With a new airport terminal, a new waterfront monolith towering over the Mediterranean, the new AVE high-speed train connection making once remote Madrid into a little more than a Barcelona suburb, Barcelona is once again on the move. City planners predict that the new AVE terminal at Plaça de les Glòries will shift the city center eastward, and that the new Barcelona hub will surround the Torre Agbar and the Fòrum at the Mediterranean end of the Diagonal.
The approval of Catalonia's controversial new Autonomy Statute ushered in a wave of change in Catalonia. Bitterly opposed by the right-wing Partido Popular, the new autonomy agreement gives Catalonia a larger slice of local taxes and more control of its own infrastructure, such as ports, airports, and the high-speed AVE train. Perhaps more importantly, the new statute reinforces the use of the Catalan language and formally establishes Catalonia as one of the most progressive pockets in Europe, with special provisions safeguarding human rights on same-sex marriage, euthanasia, and abortion that would win scant support in other more traditional regions of Spain.
What We're Talking About
Can FC Barcelona do it again? The chance to win a second consecutive Champions title in Madrid's Bernabeu stadium where the final is scheduled to be held in May of 2010 is unadulterated fútbol aphrodisiac to Catalans.
The new Mandarin Hotel opening in 2010 in midtown Barcelona will star Carme Ruscalleda, Spain's most important female restaurateur, guiding the hotel restaurant with her son at the burners—another great leap forward for the pixie-ish Sant Pol de Mar master chef.
The W Hotel, also known as Hotel Vela, a huge sail-shaped skyscraper over the Barcelona waterfront, is causing a stir. While Barcelona's movers and shakers celebrate this iconic new monolith, residents of La Barceloneta protest the loss of the fishing quarter's salty character and identity.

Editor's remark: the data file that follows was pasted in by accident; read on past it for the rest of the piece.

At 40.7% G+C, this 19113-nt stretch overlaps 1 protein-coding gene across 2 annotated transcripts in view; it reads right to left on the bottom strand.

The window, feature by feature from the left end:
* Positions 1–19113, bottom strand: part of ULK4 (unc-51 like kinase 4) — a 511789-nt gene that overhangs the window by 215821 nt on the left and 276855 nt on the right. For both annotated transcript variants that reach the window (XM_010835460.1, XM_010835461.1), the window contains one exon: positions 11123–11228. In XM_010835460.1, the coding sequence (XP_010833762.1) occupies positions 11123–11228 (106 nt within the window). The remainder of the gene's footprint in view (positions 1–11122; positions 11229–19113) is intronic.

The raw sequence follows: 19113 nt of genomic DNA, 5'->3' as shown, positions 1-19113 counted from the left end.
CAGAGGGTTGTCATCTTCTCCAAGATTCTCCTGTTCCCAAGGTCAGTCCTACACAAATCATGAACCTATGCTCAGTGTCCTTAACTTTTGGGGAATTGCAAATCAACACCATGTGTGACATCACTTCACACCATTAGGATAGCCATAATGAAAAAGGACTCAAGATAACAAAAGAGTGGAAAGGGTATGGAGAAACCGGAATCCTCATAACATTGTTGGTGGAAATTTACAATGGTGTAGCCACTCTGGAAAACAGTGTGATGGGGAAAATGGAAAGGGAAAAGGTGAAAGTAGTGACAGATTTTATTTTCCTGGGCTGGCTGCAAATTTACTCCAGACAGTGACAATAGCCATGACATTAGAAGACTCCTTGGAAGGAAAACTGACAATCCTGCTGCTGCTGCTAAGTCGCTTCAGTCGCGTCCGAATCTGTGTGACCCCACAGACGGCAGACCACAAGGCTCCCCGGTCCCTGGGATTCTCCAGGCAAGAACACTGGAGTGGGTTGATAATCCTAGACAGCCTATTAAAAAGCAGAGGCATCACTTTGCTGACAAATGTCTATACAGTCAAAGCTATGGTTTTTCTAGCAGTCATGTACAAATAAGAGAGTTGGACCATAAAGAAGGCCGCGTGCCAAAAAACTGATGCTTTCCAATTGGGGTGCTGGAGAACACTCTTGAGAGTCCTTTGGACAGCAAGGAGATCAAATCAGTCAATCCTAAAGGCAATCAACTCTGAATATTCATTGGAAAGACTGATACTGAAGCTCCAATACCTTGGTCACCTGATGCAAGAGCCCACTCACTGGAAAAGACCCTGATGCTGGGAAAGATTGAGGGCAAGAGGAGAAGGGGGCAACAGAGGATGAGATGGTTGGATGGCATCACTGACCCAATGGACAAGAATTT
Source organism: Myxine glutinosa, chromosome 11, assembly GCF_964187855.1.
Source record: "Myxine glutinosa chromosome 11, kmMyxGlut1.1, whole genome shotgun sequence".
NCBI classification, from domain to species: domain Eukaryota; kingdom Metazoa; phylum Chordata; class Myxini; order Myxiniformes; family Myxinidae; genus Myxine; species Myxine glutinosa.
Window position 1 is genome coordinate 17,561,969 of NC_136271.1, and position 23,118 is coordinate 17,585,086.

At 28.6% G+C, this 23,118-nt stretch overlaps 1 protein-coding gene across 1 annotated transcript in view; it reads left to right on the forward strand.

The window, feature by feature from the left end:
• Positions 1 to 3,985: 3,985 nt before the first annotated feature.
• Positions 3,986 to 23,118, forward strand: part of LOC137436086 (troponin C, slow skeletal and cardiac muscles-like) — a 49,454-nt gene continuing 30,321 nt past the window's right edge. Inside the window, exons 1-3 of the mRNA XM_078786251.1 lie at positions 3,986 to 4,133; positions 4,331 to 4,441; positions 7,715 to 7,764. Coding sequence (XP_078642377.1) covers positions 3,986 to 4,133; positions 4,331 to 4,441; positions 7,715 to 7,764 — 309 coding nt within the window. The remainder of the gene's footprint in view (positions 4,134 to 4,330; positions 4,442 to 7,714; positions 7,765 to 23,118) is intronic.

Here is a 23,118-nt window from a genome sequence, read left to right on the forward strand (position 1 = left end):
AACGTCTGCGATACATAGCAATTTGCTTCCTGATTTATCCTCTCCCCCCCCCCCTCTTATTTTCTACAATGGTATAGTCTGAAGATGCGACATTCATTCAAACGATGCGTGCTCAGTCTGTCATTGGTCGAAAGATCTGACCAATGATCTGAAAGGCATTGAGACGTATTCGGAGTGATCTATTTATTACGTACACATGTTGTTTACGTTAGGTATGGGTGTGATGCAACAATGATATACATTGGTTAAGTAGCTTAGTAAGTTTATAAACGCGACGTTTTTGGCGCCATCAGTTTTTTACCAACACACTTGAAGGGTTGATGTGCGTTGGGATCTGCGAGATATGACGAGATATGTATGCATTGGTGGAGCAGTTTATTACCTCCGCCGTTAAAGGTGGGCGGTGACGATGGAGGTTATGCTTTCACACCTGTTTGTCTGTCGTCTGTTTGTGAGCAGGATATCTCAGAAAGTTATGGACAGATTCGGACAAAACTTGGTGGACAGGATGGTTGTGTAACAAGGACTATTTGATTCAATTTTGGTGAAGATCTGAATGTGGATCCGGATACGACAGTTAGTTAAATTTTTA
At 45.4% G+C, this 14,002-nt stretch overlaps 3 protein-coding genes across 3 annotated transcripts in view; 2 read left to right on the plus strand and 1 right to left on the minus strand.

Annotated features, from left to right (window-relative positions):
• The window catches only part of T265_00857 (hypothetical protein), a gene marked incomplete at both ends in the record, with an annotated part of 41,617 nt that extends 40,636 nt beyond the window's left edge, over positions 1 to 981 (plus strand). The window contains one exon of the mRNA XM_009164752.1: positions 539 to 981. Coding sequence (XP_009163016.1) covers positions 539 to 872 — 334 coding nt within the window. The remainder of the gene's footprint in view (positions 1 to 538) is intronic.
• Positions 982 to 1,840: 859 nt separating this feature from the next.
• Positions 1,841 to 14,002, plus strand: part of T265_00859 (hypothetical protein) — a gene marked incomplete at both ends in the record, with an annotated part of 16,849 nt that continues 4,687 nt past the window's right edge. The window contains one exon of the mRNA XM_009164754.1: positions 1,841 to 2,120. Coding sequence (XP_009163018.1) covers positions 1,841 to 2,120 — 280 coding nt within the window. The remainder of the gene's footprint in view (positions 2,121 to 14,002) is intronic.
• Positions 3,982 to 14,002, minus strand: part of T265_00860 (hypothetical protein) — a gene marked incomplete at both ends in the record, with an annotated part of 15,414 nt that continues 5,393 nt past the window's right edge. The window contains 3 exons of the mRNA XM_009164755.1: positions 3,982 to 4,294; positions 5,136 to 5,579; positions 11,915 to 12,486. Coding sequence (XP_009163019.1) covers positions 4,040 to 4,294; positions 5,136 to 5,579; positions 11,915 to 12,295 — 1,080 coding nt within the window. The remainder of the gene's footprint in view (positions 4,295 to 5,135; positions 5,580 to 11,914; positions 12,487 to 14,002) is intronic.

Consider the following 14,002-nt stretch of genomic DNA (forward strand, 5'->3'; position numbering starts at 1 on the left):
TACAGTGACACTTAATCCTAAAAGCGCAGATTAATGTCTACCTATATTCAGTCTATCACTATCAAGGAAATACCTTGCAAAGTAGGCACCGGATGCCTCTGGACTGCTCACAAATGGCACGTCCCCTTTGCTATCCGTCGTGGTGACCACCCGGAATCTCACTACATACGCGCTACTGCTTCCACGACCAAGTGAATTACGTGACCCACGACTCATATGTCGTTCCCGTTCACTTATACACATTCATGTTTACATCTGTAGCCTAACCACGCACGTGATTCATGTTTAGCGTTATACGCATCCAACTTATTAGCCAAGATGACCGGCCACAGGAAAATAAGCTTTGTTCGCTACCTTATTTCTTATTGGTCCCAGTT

Barcelona's Formula One chefs, the molecular gastronomy gang led by chef Ferran Adrià, is retreating from the brink of scientific cookery and running for the cover of grandma's apron with restaurants celebrating simpler fare and more traditional recipes. Fermin Puig's Petit Comité, Carles Gaig's Fonda Gaig, the Freixa family's Freixa Tradició, Albert Adrià's Inòpia, and Carles Abellan's Tapaç 24 all offer mainstream Catalan cuisine at affordable prices.
Catalonia's ongoing campaign to reinforce an identity distinct from that of Spain—comparable to Ireland distinguishing itself from England—is poised to lower the boom on bullfighting. The Parliament of Catalonia, pressured by animal rights groups and Catalan nationalists, is about to vote on the abolition of bullfighting, though in business-minded Catalonia the bottom line will probably be…the bottom line.
Gaudí's Sagrada Família has been placed on the World Monuments Fund's endangered monument Watch List as a result of ongoing construction of a high-speed train line under the site. The Madrid-based train tunnel project managers and Barcelona's Sagrada Família architects do not agree on the degree of danger the excavation entails.